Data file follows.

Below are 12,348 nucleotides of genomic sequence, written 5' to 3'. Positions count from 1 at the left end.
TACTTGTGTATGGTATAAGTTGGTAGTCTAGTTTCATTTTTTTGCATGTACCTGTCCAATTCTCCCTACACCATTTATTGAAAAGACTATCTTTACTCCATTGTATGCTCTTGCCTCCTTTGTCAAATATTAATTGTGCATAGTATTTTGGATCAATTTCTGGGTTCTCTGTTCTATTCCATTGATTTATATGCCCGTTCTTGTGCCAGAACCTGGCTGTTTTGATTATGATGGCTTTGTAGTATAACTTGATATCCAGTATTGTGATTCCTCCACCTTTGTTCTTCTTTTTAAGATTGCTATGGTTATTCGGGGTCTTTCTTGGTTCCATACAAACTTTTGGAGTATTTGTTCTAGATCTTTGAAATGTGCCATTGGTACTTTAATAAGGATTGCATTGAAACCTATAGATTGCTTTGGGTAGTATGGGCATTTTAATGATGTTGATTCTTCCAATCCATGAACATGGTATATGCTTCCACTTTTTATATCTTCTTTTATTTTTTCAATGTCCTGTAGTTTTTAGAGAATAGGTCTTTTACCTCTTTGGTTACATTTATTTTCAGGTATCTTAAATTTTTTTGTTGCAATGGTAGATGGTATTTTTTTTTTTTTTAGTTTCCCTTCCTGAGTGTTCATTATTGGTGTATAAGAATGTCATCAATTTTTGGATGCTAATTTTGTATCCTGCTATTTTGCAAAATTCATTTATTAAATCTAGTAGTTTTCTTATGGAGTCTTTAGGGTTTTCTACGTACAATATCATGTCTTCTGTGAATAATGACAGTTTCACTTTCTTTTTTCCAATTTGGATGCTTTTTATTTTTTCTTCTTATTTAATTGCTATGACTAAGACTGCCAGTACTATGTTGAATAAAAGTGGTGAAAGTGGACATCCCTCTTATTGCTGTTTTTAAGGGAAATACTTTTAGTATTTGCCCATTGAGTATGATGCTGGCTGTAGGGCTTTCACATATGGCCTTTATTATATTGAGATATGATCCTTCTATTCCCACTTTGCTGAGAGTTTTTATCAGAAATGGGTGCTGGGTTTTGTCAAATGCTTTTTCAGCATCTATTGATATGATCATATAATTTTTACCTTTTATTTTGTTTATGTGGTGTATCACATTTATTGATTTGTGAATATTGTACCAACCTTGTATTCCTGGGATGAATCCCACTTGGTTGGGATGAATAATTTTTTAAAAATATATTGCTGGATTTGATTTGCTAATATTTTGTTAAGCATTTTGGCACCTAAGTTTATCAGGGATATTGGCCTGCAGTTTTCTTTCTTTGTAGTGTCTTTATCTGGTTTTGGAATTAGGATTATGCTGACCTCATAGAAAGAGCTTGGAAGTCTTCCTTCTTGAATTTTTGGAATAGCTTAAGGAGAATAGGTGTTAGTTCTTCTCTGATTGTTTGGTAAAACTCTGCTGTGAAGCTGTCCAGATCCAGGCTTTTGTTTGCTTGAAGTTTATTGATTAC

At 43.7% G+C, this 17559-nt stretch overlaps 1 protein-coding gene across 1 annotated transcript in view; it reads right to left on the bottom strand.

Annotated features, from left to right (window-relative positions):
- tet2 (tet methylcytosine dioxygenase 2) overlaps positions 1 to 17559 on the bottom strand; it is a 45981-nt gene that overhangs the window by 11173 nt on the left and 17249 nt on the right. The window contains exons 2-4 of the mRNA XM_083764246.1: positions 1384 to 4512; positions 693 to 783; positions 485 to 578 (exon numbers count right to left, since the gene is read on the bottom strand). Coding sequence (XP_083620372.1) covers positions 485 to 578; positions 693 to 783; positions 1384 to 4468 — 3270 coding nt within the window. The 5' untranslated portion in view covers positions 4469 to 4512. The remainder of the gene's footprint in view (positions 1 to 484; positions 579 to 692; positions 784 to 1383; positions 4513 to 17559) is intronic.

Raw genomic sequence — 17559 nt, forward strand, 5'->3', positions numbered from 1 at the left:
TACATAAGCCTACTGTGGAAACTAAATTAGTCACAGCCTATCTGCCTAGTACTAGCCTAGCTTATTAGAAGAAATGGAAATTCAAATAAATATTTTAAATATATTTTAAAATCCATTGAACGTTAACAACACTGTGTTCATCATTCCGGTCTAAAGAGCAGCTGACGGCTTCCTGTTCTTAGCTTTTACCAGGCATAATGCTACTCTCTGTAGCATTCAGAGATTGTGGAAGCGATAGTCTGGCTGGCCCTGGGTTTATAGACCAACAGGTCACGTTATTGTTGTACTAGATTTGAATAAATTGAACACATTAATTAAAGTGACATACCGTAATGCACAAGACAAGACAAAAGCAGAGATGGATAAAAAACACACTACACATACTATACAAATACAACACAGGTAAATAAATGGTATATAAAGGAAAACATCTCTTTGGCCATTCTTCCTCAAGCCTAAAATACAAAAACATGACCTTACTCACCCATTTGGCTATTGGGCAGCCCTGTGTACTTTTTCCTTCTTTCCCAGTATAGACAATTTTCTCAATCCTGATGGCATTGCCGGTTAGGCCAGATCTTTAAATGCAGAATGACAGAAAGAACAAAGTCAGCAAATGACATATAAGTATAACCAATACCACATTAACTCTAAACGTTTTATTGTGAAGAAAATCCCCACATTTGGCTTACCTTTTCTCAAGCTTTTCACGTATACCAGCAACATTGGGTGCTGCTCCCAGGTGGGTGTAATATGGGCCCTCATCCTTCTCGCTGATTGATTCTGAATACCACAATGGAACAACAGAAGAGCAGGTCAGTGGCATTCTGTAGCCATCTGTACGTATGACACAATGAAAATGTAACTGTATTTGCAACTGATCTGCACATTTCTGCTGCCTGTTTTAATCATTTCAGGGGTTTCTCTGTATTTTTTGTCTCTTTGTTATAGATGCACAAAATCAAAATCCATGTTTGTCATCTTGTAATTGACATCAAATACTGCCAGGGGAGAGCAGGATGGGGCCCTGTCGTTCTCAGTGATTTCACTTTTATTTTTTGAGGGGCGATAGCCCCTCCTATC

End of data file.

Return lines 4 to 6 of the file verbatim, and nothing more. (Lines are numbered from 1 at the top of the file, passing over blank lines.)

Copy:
Annotated features, from left to right (window-relative positions):
- tet2 (tet methylcytosine dioxygenase 2) overlaps positions 1 to 17559 on the bottom strand; it is a 45981-nt gene that overhangs the window by 11173 nt on the left and 17249 nt on the right. The window contains exons 2-4 of the mRNA XM_083764246.1: positions 1384 to 4512; positions 693 to 783; positions 485 to 578 (exon numbers count right to left, since the gene is read on the bottom strand). Coding sequence (XP_083620372.1) covers positions 485 to 578; positions 693 to 783; positions 1384 to 4468 — 3270 coding nt within the window. The 5' untranslated portion in view covers positions 4469 to 4512. The remainder of the gene's footprint in view (positions 1 to 484; positions 579 to 692; positions 784 to 1383; positions 4513 to 17559) is intronic.

Raw genomic sequence — 17559 nt, forward strand, 5'->3', positions numbered from 1 at the left: